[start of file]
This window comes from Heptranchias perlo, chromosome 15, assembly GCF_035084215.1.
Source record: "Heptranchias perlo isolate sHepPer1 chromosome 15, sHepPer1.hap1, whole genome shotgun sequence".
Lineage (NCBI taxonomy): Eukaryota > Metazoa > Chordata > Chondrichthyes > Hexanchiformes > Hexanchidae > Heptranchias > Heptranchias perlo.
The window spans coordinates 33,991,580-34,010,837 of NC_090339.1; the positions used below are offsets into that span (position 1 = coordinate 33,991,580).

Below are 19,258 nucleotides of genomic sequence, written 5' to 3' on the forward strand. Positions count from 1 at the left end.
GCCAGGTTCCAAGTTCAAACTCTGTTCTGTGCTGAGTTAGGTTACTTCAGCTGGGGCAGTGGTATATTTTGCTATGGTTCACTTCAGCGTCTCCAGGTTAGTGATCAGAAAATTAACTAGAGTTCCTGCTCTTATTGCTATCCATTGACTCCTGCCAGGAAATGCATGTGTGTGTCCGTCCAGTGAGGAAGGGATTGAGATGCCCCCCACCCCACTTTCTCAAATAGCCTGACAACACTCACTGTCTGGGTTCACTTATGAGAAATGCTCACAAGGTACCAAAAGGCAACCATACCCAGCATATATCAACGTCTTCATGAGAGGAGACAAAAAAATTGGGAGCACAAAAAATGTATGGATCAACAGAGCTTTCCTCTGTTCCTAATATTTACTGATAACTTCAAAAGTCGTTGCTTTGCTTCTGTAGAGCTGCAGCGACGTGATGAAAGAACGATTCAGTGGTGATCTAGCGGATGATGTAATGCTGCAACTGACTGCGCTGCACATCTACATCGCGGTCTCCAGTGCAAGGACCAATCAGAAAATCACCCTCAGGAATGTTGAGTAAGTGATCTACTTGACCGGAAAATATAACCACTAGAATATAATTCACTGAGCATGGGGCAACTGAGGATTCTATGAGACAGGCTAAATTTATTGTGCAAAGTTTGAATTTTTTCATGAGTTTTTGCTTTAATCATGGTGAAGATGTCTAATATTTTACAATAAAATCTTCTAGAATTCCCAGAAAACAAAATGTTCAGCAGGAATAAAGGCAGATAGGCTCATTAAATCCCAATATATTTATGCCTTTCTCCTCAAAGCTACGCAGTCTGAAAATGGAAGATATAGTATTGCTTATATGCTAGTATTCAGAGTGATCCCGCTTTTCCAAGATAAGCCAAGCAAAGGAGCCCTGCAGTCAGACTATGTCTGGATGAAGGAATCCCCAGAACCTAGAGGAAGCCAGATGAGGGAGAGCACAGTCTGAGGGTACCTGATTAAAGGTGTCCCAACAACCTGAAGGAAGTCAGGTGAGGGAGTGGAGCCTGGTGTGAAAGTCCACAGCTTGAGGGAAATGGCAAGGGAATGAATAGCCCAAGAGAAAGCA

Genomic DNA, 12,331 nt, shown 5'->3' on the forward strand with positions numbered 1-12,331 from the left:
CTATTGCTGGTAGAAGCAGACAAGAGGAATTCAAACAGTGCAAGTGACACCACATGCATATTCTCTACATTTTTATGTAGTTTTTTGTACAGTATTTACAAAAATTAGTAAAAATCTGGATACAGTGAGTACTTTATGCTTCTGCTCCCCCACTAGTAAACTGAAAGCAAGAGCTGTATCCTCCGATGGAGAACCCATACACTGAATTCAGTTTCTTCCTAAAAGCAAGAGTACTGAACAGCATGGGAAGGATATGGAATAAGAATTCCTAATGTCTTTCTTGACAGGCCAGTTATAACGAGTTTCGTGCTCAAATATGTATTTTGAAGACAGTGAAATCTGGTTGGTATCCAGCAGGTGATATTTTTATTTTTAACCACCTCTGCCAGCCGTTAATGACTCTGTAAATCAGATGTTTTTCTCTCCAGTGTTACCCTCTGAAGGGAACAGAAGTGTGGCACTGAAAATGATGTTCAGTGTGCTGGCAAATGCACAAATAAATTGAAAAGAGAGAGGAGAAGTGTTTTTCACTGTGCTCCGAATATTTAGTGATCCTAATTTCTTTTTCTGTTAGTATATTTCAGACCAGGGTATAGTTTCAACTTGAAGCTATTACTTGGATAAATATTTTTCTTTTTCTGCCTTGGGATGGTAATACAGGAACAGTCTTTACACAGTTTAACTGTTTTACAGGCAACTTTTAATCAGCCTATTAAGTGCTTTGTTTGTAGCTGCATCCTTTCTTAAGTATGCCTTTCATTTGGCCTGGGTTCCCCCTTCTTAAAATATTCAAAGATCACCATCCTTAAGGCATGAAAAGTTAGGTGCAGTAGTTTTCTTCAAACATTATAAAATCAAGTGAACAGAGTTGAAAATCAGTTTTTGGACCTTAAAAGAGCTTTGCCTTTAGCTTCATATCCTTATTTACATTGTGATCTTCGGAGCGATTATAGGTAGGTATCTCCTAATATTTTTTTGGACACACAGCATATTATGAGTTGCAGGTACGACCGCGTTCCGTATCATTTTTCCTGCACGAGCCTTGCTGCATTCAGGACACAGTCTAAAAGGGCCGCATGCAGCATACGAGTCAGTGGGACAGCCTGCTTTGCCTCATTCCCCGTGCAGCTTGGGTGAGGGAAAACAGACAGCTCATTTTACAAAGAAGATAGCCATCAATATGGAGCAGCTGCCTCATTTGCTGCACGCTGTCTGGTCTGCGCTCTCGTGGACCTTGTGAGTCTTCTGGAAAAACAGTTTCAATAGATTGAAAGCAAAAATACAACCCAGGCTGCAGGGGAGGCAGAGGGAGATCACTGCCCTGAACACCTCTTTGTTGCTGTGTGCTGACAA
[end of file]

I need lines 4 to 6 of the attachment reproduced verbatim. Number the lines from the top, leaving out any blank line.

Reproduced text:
The window spans coordinates 33,991,580-34,010,837 of NC_090339.1; the positions used below are offsets into that span (position 1 = coordinate 33,991,580).

Below are 19,258 nucleotides of genomic sequence, written 5' to 3' on the forward strand. Positions count from 1 at the left end.
GCCAGGTTCCAAGTTCAAACTCTGTTCTGTGCTGAGTTAGGTTACTTCAGCTGGGGCAGTGGTATATTTTGCTATGGTTCACTTCAGCGTCTCCAGGTTAGTGATCAGAAAATTAACTAGAGTTCCTGCTCTTATTGCTATCCATTGACTCCTGCCAGGAAATGCATGTGTGTGTCCGTCCAGTGAGGAAGGGATTGAGATGCCCCCCACCCCACTTTCTCAAATAGCCTGACAACACTCACTGTCTGGGTTCACTTATGAGAAATGCTCACAAGGTACCAAAAGGCAACCATACCCAGCATATATCAACGTCTTCATGAGAGGAGACAAAAAAATTGGGAGCACAAAAAATGTATGGATCAACAGAGCTTTCCTCTGTTCCTAATATTTACTGATAACTTCAAAAGTCGTTGCTTTGCTTCTGTAGAGCTGCAGCGACGTGATGAAAGAACGATTCAGTGGTGATCTAGCGGATGATGTAATGCTGCAACTGACTGCGCTGCACATCTACATCGCGGTCTCCAGTGCAAGGACCAATCAGAAAATCACCCTCAGGAATGTTGAGTAAGTGATCTACTTGACCGGAAAATATAACCACTAGAATATAATTCACTGAGCATGGGGCAACTGAGGATTCTATGAGACAGGCTAAATTTATTGTGCAAAGTTTGAATTTTTTCATGAGTTTTTGCTTTAATCATGGTGAAGATGTCTAATATTTTACAATAAAATCTTCTAGAATTCCCAGAAAACAAAATGTTCAGCAGGAATAAAGGCAGATAGGCTCATTAAATCCCAATATATTTATGCCTTTCTCCTCAAAGCTACGCAGTCTGAAAATGGAAGATATAGTATTGCTTATATGCTAGTATTCAGAGTGATCCCGCTTTTCCAAGATAAGCCAAGCAAAGGAGCCCTGCAGTCAGACTATGTCTGGATGAAGGAATCCCCAGAACCTAGAGGAAGCCAGATGAGGGAGAGCACAGTCTGAGGGTACCTGATTAAAGGTGTCCCAACAACCTGAAGGAAGTCAGGTGAGGGAGTGGAGCCTGGTGTGAAAGTCCACAGCTTGAGGGAAATGGCAAGGGAATGAATAGCCCAAGAGAAAGCA